Society of Radiographers to rid health facilities of quacks By GNA


thumbChristabel Addo/Elizabeth Tetteh, GNA
Accra, Nov. 9, GNA – The Ghana Society of Radiographers (GSR) has called on the Allied Health Professions Council to engage the law enforcement agencies to rid health facilities and imaging centres of unqualified individuals providing radiographic services.

The society further urged authorities and proprietors of health facilities and imaging centres, particularly in the private sector, to do diligent background checks of individuals they engaged to work in their establishments.

These, they said, would rid the health system of quacks, most of whom did not have the appropriate license to operate or may not have acquired the requisite training as radiographers to practice.

Mr Prince Rockson, the National President of the Ghana Society of Radiographers, said the Society would not relent on efforts to rid all health facilities of these quacks to ensure quality and safety of patients.

He made the call at the commemoration of the 2016 World Radiography Day in Accra on Tuesday which was observed annually on November 8, to celebrate the discovery of X-rays by Professor Wilhelm Conrad Roentgen in 1895.

This year’s celebration was on the theme: ‘Quality Assurance: The Radiographer Takes a Central Role,’ and emphasises the critical role that radiographers play using the facility in revolutionising medical practice.

Mr Rockson said the day presented a good opportunity to project the importance and benefits of radiography in the healthcare delivery system globally and also to attract the youth to sustain and perpetuate the profession.

He explained that radiography, being a wonderful medical specialisation, had had several phases of development and innovations from the early stages of limited ionizing radiation use, to presently where magnetism and other modalities were applied for medical imaging and therapy.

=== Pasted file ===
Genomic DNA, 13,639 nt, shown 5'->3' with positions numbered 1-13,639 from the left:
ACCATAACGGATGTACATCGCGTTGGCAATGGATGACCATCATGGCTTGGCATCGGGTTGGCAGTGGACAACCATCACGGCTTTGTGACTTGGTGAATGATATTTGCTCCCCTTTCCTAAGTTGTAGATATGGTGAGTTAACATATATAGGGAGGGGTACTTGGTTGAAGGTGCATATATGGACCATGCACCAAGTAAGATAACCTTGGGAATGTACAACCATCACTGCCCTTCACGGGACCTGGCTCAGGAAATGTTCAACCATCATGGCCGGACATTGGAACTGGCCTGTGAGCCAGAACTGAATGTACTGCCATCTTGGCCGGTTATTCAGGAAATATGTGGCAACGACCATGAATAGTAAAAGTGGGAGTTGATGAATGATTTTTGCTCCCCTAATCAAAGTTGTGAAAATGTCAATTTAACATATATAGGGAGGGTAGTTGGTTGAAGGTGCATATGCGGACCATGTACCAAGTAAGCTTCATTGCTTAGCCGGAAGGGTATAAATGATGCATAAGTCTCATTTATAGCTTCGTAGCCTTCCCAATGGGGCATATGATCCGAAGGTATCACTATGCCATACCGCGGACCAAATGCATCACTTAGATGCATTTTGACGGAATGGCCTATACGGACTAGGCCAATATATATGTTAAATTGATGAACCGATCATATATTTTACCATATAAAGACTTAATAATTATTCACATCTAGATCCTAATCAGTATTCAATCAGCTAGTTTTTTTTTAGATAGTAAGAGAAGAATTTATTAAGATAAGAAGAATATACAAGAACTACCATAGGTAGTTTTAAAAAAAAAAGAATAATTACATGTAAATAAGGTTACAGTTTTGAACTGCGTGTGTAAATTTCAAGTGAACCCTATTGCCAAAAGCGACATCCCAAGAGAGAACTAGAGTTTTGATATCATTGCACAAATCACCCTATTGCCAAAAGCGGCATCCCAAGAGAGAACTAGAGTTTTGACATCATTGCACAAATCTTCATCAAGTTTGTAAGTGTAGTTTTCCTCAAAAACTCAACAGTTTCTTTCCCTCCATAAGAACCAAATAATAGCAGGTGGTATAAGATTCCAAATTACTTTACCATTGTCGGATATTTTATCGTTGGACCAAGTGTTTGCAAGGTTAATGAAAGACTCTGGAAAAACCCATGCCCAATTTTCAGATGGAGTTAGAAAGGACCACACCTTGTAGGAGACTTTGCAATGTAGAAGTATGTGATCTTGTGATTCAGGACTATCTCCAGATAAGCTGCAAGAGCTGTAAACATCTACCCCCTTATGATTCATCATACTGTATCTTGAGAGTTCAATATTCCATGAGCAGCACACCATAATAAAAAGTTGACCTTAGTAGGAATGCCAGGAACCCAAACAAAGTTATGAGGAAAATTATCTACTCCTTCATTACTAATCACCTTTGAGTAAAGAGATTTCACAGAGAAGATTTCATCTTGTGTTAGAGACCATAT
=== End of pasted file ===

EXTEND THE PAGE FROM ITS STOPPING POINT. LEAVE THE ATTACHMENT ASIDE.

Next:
He cited diagnostic radiography, radiation therapy, and interventional radiology as some of the pillars of medical practice which were still benefiting mankind as well as several non-medical industrial uses of X-rays that had, over the years, accounted for quality of goods, services as well as security in various establishments.

He said the fact that X-Rays could not be seen by the naked eyes, nor be felt passing through one’s body, and the effects generally not immediately noticeable, made it potentially dangerous when not meticulously applied.

He said due to the dangers involved, X-radiation equipment were taken through stringent control checks daily and periodically, and licensed for use in clinical work by the Nuclear Regulatory Authority, while the rooms where procedures were applied were specially built to internationally approved specifications and subjected to meticulous testing against radiation leakages.

These, he said, were done to prevent the inadvertent over-irradiation of patients and others working in adjacent areas or who may find themselves in the general vicinity of the generating sources.

Mr Rockson said the radiographer, therefore, had a paramount role in monitoring the compliance of his equipment to standardised radiation output, upholding all radiation safety measures and improving the professional skills that would enable delivery of safe practice at all times.

Dr Samuel Y. Opoku, the Head of the Radiography Department at the University of Ghana, said the role of the radiographer in quality health delivery over the past century had undergone significant evolution with consultant radiographers now undertaking image interpretation, research and teaching.

He said major advancement had been made in the area of training radiographers in Ghana, with the University of Ghana School of Biomedical and Allied Health Sciences offering a BSc (Diagnostic and Therapy) and a MSc in Ultrasonography, while the School of Nuclear and Allied Sciences offered MPhil in Radiation Protection and Medical Physics.

The University of Cape Coast and the Kwame Nkrumah University of Science and Technology, on the other hand, offer BSc in Radiography and BSc in Ultrasonography and BSc Imaging Sciences respectively.

He said the future of the profession in Ghana still remained very bright, with prospects in academia, research and advanced clinical practice, and it was expected that all those programmes would be given the funding support to make Quality Assurance the corner stone of student’s training and practice upon completion.

He said the university had admitted to take responsibility for the training of more lecturers, taking advantage of international conferences, workshops and seminars, to enhance radiography education in Ghana.

Mr Lawrence Arthur, a Lecturer at the UG, urged practicing radiographers to pursue continuous professional education to improve their knowledge on modern trends, technologies and demands, and making the patient the centre to healthcare delivery by ensuring quality for client satisfaction.